Time is What a Clock Measures
You say that time is a measurement of consciousness, but that is very silly. It’s like saying that time is a measure of the speed of a clock.
It’s not silly, it’s accurate. Einstein is famously quoted as saying ‘Zeit ist das, was man an der Uhr abliest.’ [Time is what a clock measures.]
What does a clock measure? Depends on the clock, but generally it measures a ratio between a dynamic baseline (flowing water or sand, rotating shadows, etc) and fixed enumeration points (ticks and tocks of an escapement mechanism, markings on a container, etc). This is what time is. A normalized abstraction of the sense of relation between what appears fixed and what appears sequential within a given frame of perception. That’s all it is. Entropy can be reversed locally (biology for example), and even on the quantum level:
“Step II: What is “Negative Temperature”?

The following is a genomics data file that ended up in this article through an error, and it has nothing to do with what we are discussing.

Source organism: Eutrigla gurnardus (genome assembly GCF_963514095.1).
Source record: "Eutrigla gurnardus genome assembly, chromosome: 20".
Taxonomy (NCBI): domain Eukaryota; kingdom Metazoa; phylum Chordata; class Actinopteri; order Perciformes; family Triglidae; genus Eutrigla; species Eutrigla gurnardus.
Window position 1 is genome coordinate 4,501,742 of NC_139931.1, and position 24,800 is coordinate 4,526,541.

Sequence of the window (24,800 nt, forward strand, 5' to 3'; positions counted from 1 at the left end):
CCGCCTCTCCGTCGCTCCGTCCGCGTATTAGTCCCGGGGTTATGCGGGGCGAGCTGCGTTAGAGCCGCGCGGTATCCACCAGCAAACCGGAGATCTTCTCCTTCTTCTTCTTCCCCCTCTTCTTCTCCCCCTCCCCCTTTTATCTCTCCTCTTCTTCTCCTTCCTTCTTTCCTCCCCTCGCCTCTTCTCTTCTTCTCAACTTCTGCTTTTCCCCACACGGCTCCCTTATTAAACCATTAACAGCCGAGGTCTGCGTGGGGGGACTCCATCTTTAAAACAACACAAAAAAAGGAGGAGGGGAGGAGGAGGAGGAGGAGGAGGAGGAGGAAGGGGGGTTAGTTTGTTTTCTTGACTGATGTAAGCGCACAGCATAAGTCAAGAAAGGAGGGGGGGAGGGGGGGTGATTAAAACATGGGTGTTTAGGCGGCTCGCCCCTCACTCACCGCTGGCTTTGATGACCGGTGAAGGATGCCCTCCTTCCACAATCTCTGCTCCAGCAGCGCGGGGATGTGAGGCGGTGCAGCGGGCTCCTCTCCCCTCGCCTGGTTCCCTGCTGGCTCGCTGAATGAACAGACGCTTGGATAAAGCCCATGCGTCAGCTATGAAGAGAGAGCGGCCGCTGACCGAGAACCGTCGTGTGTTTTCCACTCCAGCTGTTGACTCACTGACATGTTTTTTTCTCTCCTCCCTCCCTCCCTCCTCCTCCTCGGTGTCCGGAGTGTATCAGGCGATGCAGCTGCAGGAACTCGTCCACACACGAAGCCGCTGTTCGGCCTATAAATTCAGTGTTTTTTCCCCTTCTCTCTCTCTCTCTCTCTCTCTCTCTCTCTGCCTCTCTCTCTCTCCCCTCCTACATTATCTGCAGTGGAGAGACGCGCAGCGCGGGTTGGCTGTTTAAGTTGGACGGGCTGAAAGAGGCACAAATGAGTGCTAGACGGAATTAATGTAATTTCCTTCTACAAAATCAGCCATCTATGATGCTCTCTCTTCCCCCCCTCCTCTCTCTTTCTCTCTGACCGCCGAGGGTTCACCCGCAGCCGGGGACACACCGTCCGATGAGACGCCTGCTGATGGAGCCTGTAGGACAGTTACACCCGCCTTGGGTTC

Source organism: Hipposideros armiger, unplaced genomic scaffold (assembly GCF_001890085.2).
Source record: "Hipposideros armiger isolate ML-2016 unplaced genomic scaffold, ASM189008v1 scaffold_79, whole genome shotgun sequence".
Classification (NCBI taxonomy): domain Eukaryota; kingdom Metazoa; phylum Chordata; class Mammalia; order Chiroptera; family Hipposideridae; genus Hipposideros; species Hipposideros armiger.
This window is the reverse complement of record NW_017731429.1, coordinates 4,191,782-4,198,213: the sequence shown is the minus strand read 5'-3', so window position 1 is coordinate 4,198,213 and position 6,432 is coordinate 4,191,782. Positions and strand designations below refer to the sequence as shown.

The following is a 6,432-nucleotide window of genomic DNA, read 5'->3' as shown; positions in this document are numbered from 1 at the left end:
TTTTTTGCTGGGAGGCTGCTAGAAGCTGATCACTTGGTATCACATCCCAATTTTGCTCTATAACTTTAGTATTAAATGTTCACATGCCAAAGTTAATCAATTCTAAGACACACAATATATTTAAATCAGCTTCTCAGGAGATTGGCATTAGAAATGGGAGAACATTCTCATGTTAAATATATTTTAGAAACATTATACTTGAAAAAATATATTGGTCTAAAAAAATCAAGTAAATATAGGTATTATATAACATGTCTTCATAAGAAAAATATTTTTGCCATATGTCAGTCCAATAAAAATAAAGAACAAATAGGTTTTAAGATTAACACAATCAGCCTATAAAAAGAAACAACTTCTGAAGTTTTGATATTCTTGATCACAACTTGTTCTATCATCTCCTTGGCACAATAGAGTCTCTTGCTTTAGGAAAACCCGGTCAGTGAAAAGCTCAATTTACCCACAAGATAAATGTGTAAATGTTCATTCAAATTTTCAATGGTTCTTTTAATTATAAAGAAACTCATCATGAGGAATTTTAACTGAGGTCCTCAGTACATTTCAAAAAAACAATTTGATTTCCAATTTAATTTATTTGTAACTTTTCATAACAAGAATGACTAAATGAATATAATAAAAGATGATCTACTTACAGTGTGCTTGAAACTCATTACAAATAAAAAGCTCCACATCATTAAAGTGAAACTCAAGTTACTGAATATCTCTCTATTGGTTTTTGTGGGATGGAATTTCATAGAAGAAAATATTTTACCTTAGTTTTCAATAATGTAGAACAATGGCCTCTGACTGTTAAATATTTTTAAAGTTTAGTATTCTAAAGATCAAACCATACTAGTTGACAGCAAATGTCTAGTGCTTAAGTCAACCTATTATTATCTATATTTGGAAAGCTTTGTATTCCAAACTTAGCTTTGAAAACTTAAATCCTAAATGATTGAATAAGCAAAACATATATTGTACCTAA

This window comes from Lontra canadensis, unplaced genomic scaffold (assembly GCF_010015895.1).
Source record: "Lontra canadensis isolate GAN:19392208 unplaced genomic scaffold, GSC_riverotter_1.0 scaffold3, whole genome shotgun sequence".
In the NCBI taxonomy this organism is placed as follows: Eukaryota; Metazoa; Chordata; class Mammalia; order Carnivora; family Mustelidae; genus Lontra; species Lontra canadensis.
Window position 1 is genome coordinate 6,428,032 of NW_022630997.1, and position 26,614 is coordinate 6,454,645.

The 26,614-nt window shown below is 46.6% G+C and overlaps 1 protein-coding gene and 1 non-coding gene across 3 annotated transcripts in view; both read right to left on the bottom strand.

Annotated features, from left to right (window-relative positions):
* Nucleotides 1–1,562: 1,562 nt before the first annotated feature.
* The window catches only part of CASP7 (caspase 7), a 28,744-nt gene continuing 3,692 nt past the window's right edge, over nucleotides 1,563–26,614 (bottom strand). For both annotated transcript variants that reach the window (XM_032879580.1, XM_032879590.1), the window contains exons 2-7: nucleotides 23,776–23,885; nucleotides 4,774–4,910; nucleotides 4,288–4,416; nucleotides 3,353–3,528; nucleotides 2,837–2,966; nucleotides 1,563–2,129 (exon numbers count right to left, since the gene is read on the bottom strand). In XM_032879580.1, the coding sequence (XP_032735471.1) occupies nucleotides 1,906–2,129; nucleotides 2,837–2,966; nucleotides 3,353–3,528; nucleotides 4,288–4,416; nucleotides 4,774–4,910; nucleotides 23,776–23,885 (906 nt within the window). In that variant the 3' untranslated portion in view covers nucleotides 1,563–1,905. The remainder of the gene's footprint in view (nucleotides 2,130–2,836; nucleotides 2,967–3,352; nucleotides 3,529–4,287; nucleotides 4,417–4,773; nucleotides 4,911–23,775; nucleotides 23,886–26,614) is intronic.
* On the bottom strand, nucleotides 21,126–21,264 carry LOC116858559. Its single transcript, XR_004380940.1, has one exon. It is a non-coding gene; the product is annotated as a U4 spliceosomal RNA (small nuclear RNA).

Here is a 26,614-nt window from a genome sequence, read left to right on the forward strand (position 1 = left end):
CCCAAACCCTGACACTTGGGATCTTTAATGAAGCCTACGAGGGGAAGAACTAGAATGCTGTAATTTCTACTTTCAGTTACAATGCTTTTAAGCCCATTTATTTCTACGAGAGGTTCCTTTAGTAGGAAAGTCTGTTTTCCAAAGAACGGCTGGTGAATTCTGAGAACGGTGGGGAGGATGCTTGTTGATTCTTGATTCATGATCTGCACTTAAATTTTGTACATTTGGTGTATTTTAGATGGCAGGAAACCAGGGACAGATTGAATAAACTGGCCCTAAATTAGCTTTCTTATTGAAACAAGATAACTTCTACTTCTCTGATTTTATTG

Not all systems have the property that the entropy increases monotonically with energy. In some cases, as energy is added to the system, the number of available microstates, or configurations, actually decreases for some range of energies. […]
So we have created a system where, as we add more and more energy, temperature starts off positive, approaches positive infinity as maximum entropy is approached, with half of all spins up. After that, the temperature becomes negative infinite, coming down in magnitude toward zero, but always negative, as the energy increases toward maximum. “
The definition of time which conflates it with entropy (‘the arrow of time’) is not a universal definition, but a convention which applies only to typical conditions within physics. As we observe gas reducing its entropy over time, we can be sure that time itself cannot have stopped or reversed (or we could not run the experiment, eh?).
Time is a formalization and extension of the conscious function of memory. Without memory, there can be no time.